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Kenneth Williams was a comic actor on stage, radio, television and film, but a very private person who apparently loved his mother, Louie, despised his homophobic father, Charlie, and yearned for someone to hold him in their arms and love him.
His best known roles were in the 22 Carry On1 films in which his comedy voices delivered the toilet humour lines to great effect. However, his diaries revealed how he hated the level to which he had sunk with these roles, and that he yearned to take on good comedy roles on the West End stage again.
His comedy on radio gave his vocal range a whole medium in which to shine. He basically had four character voices, including his own. The others were 'Snide', who was a grinning cheeky chap, an upper crust 'aristo', and a cockney based on his father. His great radio shows include Round the Horne and Beyond our Ken2, Hancock’s Half Hour3 and Just a Minute. The last of these is the ad-lib panel game of which Williams is remembered as being part of the classic quartet.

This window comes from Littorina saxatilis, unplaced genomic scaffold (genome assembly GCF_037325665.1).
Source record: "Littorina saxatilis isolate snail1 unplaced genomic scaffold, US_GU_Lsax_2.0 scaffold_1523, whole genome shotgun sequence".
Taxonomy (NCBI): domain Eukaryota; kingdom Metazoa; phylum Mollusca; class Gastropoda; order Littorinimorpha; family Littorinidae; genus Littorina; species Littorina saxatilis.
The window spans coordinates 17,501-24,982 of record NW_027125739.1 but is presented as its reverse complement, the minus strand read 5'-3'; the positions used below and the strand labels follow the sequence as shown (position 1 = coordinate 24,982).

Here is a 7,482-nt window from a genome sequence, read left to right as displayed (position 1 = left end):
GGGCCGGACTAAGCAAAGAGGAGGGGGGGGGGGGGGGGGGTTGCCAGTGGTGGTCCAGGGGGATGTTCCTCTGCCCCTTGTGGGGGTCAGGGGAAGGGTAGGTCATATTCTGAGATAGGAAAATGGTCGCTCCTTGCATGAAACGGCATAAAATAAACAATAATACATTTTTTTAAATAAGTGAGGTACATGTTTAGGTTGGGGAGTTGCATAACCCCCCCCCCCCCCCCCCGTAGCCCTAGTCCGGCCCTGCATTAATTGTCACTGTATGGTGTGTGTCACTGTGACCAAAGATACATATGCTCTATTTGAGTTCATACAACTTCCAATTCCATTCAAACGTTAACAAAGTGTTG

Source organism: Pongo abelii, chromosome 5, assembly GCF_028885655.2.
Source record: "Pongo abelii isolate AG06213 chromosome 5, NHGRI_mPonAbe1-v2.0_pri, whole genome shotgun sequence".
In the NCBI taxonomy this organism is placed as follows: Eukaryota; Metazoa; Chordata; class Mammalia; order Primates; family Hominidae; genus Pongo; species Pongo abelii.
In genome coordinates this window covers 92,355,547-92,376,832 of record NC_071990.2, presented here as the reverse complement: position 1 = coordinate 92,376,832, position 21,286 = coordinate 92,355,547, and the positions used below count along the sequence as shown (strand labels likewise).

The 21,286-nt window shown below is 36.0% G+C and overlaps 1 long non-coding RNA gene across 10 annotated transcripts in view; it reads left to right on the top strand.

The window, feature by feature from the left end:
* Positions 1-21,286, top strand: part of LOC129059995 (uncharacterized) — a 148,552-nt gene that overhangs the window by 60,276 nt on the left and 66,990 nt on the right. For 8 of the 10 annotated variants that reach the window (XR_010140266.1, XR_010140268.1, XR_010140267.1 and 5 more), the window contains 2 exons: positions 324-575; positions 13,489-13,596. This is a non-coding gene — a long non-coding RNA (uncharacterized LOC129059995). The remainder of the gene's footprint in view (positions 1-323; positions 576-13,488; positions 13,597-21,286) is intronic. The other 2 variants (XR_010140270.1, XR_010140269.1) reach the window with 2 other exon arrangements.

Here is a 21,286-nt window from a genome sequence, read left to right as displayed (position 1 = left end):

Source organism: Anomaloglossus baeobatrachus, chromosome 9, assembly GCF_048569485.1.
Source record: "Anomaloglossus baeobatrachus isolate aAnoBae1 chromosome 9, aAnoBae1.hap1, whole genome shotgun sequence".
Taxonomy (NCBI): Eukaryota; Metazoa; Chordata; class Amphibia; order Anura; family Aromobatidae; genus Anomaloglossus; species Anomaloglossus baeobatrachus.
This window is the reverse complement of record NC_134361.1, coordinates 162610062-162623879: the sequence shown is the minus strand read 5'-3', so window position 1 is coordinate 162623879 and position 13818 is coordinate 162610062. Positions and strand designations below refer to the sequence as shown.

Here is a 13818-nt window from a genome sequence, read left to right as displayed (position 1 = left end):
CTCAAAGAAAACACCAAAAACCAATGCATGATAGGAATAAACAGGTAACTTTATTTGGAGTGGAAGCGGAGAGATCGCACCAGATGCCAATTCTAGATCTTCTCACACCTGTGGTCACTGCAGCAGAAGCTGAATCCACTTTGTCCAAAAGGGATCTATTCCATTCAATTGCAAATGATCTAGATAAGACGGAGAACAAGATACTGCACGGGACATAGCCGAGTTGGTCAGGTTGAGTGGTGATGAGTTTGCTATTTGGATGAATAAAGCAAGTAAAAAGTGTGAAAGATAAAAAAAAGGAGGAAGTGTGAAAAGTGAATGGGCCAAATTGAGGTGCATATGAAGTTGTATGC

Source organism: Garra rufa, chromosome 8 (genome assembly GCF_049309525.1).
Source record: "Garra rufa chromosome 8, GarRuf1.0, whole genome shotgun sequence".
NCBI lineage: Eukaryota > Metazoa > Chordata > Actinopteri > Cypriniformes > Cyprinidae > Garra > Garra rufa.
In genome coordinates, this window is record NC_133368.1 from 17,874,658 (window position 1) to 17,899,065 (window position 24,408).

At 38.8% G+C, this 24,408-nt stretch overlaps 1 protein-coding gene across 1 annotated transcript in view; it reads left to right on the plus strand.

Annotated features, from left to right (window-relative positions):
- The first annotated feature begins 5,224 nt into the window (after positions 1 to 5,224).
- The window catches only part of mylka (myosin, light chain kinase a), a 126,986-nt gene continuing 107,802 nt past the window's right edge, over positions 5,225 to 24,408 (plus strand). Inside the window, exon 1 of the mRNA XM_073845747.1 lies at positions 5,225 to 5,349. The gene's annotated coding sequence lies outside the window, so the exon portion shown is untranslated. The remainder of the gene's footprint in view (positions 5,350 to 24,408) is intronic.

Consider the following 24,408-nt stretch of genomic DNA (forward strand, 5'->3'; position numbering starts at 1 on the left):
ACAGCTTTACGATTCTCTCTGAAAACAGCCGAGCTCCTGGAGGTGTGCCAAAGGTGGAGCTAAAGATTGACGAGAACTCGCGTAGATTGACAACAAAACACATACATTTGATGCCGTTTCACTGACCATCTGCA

Around the Horne and Beyond our Ken broke some ground. Homosexuality was still illegal in the UK at the time these shows were first broadcast, yet Williams paired up and created the character of Sandy, who, along with Julian, made double entendres of a homosexual nature that were the running joke in suburbia.
Williams lived his life constantly ashamed and guilty about his homosexuality yet his comedy personae were often so camp that it appeared he found escape in making comedy from his sexuality. He lived alone, only becoming involved in brief encounters.